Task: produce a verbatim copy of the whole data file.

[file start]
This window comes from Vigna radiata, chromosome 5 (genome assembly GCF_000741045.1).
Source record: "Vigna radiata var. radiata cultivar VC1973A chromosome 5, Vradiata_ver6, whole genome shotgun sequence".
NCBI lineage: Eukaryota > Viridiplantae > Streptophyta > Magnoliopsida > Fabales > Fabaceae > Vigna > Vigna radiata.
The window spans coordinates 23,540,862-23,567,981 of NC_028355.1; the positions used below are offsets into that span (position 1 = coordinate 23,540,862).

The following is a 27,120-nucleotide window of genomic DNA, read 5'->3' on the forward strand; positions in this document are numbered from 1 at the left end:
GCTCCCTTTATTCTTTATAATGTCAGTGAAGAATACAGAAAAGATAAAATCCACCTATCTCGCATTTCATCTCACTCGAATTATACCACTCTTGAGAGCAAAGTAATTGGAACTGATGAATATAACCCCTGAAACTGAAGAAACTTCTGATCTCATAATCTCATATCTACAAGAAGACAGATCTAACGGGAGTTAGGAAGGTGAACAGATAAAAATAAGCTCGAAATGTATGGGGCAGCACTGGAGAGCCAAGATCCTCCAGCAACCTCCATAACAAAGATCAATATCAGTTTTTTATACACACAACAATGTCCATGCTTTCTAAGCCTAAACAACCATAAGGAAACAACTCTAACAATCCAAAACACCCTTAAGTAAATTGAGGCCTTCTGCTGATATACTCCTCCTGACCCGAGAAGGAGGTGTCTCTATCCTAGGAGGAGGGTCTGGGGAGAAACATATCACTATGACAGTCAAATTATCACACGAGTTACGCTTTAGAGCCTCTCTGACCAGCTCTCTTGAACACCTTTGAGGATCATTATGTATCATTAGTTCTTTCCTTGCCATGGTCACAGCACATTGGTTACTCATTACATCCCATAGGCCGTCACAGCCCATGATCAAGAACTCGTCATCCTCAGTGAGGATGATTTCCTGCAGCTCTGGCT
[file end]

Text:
This window comes from Vigna radiata, chromosome 5 (genome assembly GCF_000741045.1).
Source record: "Vigna radiata var. radiata cultivar VC1973A chromosome 5, Vradiata_ver6, whole genome shotgun sequence".
NCBI lineage: Eukaryota > Viridiplantae > Streptophyta > Magnoliopsida > Fabales > Fabaceae > Vigna > Vigna radiata.
The window spans coordinates 23,540,862-23,567,981 of NC_028355.1; the positions used below are offsets into that span (position 1 = coordinate 23,540,862).

The following is a 27,120-nucleotide window of genomic DNA, read 5'->3' on the forward strand; positions in this document are numbered from 1 at the left end:
GCTCCCTTTATTCTTTATAATGTCAGTGAAGAATACAGAAAAGATAAAATCCACCTATCTCGCATTTCATCTCACTCGAATTATACCACTCTTGAGAGCAAAGTAATTGGAACTGATGAATATAACCCCTGAAACTGAAGAAACTTCTGATCTCATAATCTCATATCTACAAGAAGACAGATCTAACGGGAGTTAGGAAGGTGAACAGATAAAAATAAGCTCGAAATGTATGGGGCAGCACTGGAGAGCCAAGATCCTCCAGCAACCTCCATAACAAAGATCAATATCAGTTTTTTATACACACAACAATGTCCATGCTTTCTAAGCCTAAACAACCATAAGGAAACAACTCTAACAATCCAAAACACCCTTAAGTAAATTGAGGCCTTCTGCTGATATACTCCTCCTGACCCGAGAAGGAGGTGTCTCTATCCTAGGAGGAGGGTCTGGGGAGAAACATATCACTATGACAGTCAAATTATCACACGAGTTACGCTTTAGAGCCTCTCTGACCAGCTCTCTTGAACACCTTTGAGGATCATTATGTATCATTAGTTCTTTCCTTGCCATGGTCACAGCACATTGGTTACTCATTACATCCCATAGGCCGTCACAGCCCATGATCAAGAACTCGTCATCCTCAGTGAGGATGATTTCCTGCAGCTCTGGCT